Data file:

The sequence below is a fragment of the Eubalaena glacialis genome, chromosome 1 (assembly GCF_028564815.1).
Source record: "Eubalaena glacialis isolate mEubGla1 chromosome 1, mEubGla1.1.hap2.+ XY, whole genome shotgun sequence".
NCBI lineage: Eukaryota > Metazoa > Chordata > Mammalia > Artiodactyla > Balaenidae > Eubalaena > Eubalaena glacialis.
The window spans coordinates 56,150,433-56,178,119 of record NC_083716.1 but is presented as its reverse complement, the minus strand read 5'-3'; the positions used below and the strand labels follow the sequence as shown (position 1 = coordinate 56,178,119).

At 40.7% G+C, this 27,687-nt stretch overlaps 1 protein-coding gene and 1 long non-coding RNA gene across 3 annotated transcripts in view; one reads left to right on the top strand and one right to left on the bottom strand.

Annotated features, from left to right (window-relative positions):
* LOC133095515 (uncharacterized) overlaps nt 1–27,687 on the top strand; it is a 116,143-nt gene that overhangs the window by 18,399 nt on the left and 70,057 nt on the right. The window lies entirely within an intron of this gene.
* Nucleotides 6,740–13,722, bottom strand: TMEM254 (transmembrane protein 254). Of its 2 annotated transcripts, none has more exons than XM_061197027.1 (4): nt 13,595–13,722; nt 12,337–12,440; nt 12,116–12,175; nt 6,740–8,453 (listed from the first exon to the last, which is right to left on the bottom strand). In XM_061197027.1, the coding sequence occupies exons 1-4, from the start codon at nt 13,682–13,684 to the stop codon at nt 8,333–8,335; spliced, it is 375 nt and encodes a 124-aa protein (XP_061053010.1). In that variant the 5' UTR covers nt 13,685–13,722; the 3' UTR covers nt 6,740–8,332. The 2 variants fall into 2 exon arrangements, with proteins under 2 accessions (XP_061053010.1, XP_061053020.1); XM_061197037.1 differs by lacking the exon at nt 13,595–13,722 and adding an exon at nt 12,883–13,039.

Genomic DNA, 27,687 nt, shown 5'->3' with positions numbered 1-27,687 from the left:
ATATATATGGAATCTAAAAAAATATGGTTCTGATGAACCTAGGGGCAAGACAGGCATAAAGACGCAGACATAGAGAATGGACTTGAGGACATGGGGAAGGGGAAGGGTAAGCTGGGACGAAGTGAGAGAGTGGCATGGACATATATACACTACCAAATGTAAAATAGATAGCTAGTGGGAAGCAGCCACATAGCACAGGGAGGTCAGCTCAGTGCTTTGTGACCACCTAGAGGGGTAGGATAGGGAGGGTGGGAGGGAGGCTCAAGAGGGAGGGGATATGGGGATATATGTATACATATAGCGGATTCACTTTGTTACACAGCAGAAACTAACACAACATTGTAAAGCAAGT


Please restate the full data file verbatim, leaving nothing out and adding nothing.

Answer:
The sequence below is a fragment of the Eubalaena glacialis genome, chromosome 1 (assembly GCF_028564815.1).
Source record: "Eubalaena glacialis isolate mEubGla1 chromosome 1, mEubGla1.1.hap2.+ XY, whole genome shotgun sequence".
NCBI lineage: Eukaryota > Metazoa > Chordata > Mammalia > Artiodactyla > Balaenidae > Eubalaena > Eubalaena glacialis.
The window spans coordinates 56,150,433-56,178,119 of record NC_083716.1 but is presented as its reverse complement, the minus strand read 5'-3'; the positions used below and the strand labels follow the sequence as shown (position 1 = coordinate 56,178,119).

At 40.7% G+C, this 27,687-nt stretch overlaps 1 protein-coding gene and 1 long non-coding RNA gene across 3 annotated transcripts in view; one reads left to right on the top strand and one right to left on the bottom strand.

Annotated features, from left to right (window-relative positions):
* LOC133095515 (uncharacterized) overlaps nt 1–27,687 on the top strand; it is a 116,143-nt gene that overhangs the window by 18,399 nt on the left and 70,057 nt on the right. The window lies entirely within an intron of this gene.
* Nucleotides 6,740–13,722, bottom strand: TMEM254 (transmembrane protein 254). Of its 2 annotated transcripts, none has more exons than XM_061197027.1 (4): nt 13,595–13,722; nt 12,337–12,440; nt 12,116–12,175; nt 6,740–8,453 (listed from the first exon to the last, which is right to left on the bottom strand). In XM_061197027.1, the coding sequence occupies exons 1-4, from the start codon at nt 13,682–13,684 to the stop codon at nt 8,333–8,335; spliced, it is 375 nt and encodes a 124-aa protein (XP_061053010.1). In that variant the 5' UTR covers nt 13,685–13,722; the 3' UTR covers nt 6,740–8,332. The 2 variants fall into 2 exon arrangements, with proteins under 2 accessions (XP_061053010.1, XP_061053020.1); XM_061197037.1 differs by lacking the exon at nt 13,595–13,722 and adding an exon at nt 12,883–13,039.

Genomic DNA, 27,687 nt, shown 5'->3' with positions numbered 1-27,687 from the left:
ATATATATGGAATCTAAAAAAATATGGTTCTGATGAACCTAGGGGCAAGACAGGCATAAAGACGCAGACATAGAGAATGGACTTGAGGACATGGGGAAGGGGAAGGGTAAGCTGGGACGAAGTGAGAGAGTGGCATGGACATATATACACTACCAAATGTAAAATAGATAGCTAGTGGGAAGCAGCCACATAGCACAGGGAGGTCAGCTCAGTGCTTTGTGACCACCTAGAGGGGTAGGATAGGGAGGGTGGGAGGGAGGCTCAAGAGGGAGGGGATATGGGGATATATGTATACATATAGCGGATTCACTTTGTTACACAGCAGAAACTAACACAACATTGTAAAGCAAGT